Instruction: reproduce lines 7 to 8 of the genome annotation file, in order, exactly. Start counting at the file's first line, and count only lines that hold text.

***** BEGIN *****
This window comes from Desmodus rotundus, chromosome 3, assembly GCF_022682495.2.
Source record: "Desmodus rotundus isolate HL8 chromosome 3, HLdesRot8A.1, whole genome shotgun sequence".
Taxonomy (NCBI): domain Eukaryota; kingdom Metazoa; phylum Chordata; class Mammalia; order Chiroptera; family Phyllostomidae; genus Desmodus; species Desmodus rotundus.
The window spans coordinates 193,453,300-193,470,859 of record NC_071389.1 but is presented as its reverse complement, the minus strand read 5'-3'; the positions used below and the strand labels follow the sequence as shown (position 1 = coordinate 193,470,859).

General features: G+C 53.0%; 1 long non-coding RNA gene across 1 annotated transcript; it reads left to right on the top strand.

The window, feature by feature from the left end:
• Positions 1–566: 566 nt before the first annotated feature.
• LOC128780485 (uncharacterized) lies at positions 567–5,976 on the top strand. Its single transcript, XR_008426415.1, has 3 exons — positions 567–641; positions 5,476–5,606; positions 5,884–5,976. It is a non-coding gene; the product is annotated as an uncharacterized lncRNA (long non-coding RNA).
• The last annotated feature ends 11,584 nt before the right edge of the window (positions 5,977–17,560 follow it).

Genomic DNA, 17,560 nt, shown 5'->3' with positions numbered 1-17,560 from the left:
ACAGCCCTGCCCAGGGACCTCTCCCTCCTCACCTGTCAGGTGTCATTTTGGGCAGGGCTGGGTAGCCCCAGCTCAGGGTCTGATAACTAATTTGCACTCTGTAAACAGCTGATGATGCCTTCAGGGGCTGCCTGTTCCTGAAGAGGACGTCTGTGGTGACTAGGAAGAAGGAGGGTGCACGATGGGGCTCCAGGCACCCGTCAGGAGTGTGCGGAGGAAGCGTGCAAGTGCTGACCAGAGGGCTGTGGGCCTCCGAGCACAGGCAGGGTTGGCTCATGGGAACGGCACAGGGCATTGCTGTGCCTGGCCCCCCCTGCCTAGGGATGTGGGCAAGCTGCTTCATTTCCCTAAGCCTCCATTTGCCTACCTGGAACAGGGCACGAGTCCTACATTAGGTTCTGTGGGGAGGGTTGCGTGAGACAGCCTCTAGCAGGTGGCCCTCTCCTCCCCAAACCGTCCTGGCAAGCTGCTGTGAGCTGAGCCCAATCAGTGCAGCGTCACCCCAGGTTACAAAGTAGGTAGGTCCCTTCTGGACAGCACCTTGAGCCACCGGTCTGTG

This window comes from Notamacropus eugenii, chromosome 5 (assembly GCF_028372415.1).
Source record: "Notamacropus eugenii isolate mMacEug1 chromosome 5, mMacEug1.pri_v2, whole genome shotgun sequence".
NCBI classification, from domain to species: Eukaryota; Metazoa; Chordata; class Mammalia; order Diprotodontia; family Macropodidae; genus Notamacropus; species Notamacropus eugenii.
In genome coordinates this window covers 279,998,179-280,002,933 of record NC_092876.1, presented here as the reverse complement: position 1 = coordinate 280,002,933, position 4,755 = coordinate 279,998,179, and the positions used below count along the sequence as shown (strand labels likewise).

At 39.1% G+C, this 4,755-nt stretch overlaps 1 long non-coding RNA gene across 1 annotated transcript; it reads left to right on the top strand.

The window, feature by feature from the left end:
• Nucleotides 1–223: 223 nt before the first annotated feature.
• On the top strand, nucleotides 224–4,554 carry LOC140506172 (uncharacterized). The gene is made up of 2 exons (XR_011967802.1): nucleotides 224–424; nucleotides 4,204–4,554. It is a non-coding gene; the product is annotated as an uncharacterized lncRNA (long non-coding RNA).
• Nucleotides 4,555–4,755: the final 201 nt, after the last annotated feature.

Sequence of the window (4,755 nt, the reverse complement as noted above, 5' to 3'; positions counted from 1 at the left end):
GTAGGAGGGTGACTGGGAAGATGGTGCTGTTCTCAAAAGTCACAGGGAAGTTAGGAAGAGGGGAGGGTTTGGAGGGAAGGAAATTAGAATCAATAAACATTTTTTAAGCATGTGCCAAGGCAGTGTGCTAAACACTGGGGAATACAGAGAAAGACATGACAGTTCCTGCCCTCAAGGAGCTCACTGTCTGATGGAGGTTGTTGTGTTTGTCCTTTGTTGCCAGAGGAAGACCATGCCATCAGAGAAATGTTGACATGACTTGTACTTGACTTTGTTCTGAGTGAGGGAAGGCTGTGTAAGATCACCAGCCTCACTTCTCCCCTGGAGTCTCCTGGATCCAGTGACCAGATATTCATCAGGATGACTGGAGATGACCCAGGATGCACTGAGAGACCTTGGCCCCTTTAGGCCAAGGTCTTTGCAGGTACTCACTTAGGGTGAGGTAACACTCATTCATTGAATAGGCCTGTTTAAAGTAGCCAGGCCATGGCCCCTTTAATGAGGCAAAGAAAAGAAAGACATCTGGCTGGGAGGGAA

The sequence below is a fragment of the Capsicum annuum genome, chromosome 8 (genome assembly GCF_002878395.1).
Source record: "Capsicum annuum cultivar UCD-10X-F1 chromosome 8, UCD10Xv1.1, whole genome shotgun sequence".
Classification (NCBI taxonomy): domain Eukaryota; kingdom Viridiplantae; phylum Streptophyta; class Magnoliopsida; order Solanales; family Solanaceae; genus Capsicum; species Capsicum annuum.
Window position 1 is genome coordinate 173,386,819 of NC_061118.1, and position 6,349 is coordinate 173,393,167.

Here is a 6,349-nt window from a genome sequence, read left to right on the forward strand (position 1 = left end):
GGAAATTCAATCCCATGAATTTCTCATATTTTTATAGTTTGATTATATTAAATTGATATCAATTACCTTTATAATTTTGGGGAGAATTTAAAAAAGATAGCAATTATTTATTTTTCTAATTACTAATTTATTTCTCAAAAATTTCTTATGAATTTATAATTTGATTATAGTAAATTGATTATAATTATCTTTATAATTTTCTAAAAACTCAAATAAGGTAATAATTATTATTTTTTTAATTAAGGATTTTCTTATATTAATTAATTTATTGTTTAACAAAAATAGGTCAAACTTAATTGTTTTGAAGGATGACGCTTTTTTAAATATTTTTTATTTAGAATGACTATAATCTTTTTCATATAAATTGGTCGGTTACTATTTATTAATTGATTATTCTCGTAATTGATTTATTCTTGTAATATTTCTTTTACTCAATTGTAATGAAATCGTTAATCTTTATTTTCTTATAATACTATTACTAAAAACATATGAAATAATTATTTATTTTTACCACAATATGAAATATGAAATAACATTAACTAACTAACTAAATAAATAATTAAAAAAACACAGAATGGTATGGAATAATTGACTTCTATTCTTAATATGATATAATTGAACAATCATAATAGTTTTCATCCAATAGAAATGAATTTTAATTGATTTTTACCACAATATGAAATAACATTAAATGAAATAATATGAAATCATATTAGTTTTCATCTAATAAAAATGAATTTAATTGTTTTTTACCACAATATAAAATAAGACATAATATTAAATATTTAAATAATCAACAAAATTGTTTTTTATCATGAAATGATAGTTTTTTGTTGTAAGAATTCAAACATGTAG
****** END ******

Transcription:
• Positions 1–566: 566 nt before the first annotated feature.
• LOC128780485 (uncharacterized) lies at positions 567–5,976 on the top strand. Its single transcript, XR_008426415.1, has 3 exons — positions 567–641; positions 5,476–5,606; positions 5,884–5,976. It is a non-coding gene; the product is annotated as an uncharacterized lncRNA (long non-coding RNA).